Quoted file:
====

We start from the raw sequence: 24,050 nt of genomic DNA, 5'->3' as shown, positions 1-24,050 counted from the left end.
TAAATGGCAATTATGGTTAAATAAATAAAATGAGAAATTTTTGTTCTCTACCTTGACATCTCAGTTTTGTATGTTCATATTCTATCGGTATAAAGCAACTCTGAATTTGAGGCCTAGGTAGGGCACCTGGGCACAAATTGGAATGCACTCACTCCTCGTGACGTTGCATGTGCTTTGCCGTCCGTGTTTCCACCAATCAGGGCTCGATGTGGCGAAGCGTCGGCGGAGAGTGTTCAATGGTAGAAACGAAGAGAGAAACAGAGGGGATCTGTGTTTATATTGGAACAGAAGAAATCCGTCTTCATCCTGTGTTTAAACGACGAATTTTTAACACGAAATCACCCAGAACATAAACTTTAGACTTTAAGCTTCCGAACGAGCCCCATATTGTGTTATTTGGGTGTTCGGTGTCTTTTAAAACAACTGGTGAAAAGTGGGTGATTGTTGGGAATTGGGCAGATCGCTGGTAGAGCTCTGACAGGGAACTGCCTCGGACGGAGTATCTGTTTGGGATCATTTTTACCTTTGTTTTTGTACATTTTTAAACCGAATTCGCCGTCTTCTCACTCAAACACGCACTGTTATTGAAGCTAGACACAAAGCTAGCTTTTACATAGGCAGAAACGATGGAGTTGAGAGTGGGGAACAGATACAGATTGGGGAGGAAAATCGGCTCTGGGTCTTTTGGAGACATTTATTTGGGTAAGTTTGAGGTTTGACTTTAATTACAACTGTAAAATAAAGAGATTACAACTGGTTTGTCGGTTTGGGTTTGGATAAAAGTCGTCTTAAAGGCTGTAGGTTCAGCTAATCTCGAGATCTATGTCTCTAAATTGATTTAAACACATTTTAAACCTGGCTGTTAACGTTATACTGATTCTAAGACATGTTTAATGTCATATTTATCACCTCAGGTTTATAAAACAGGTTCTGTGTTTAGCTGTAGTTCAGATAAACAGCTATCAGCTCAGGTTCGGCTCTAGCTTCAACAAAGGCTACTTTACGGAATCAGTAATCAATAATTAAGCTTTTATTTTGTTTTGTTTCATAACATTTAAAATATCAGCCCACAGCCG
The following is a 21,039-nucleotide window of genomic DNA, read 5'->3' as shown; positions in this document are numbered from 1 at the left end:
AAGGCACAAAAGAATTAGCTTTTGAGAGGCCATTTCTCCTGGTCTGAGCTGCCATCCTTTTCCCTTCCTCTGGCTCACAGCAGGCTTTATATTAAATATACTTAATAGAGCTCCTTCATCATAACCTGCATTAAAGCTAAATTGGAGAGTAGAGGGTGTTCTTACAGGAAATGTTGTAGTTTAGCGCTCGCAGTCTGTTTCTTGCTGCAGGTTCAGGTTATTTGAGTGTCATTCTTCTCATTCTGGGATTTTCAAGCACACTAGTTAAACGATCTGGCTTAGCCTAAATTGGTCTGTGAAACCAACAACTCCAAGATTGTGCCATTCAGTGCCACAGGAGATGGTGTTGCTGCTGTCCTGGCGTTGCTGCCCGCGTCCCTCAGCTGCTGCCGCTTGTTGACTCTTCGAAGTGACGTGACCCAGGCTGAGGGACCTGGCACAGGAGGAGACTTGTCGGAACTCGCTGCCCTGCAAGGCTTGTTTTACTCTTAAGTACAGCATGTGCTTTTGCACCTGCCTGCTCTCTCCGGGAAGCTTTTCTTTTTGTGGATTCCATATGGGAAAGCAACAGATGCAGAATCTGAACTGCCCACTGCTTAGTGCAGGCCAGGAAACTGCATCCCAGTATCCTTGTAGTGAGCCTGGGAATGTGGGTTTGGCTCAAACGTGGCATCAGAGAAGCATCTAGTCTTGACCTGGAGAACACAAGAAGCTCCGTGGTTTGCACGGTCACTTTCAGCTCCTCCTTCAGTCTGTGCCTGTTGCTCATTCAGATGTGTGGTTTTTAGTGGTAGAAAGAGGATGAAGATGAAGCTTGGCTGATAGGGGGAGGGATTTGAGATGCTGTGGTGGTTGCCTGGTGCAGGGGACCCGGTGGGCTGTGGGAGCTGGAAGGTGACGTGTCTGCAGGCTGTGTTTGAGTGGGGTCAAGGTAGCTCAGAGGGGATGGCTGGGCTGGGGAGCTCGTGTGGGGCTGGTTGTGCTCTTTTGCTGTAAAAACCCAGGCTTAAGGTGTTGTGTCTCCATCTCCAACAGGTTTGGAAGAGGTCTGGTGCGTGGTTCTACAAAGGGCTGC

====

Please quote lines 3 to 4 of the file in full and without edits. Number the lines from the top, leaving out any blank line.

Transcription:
The following is a 21,039-nucleotide window of genomic DNA, read 5'->3' as shown; positions in this document are numbered from 1 at the left end:
AAGGCACAAAAGAATTAGCTTTTGAGAGGCCATTTCTCCTGGTCTGAGCTGCCATCCTTTTCCCTTCCTCTGGCTCACAGCAGGCTTTATATTAAATATACTTAATAGAGCTCCTTCATCATAACCTGCATTAAAGCTAAATTGGAGAGTAGAGGGTGTTCTTACAGGAAATGTTGTAGTTTAGCGCTCGCAGTCTGTTTCTTGCTGCAGGTTCAGGTTATTTGAGTGTCATTCTTCTCATTCTGGGATTTTCAAGCACACTAGTTAAACGATCTGGCTTAGCCTAAATTGGTCTGTGAAACCAACAACTCCAAGATTGTGCCATTCAGTGCCACAGGAGATGGTGTTGCTGCTGTCCTGGCGTTGCTGCCCGCGTCCCTCAGCTGCTGCCGCTTGTTGACTCTTCGAAGTGACGTGACCCAGGCTGAGGGACCTGGCACAGGAGGAGACTTGTCGGAACTCGCTGCCCTGCAAGGCTTGTTTTACTCTTAAGTACAGCATGTGCTTTTGCACCTGCCTGCTCTCTCCGGGAAGCTTTTCTTTTTGTGGATTCCATATGGGAAAGCAACAGATGCAGAATCTGAACTGCCCACTGCTTAGTGCAGGCCAGGAAACTGCATCCCAGTATCCTTGTAGTGAGCCTGGGAATGTGGGTTTGGCTCAAACGTGGCATCAGAGAAGCATCTAGTCTTGACCTGGAGAACACAAGAAGCTCCGTGGTTTGCACGGTCACTTTCAGCTCCTCCTTCAGTCTGTGCCTGTTGCTCATTCAGATGTGTGGTTTTTAGTGGTAGAAAGAGGATGAAGATGAAGCTTGGCTGATAGGGGGAGGGATTTGAGATGCTGTGGTGGTTGCCTGGTGCAGGGGACCCGGTGGGCTGTGGGAGCTGGAAGGTGACGTGTCTGCAGGCTGTGTTTGAGTGGGGTCAAGGTAGCTCAGAGGGGATGGCTGGGCTGGGGAGCTCGTGTGGGGCTGGTTGTGCTCTTTTGCTGTAAAAACCCAGGCTTAAGGTGTTGTGTCTCCATCTCCAACAGGTTTGGAAGAGGTCTGGTGCGTGGTTCTACAAAGGGCTGC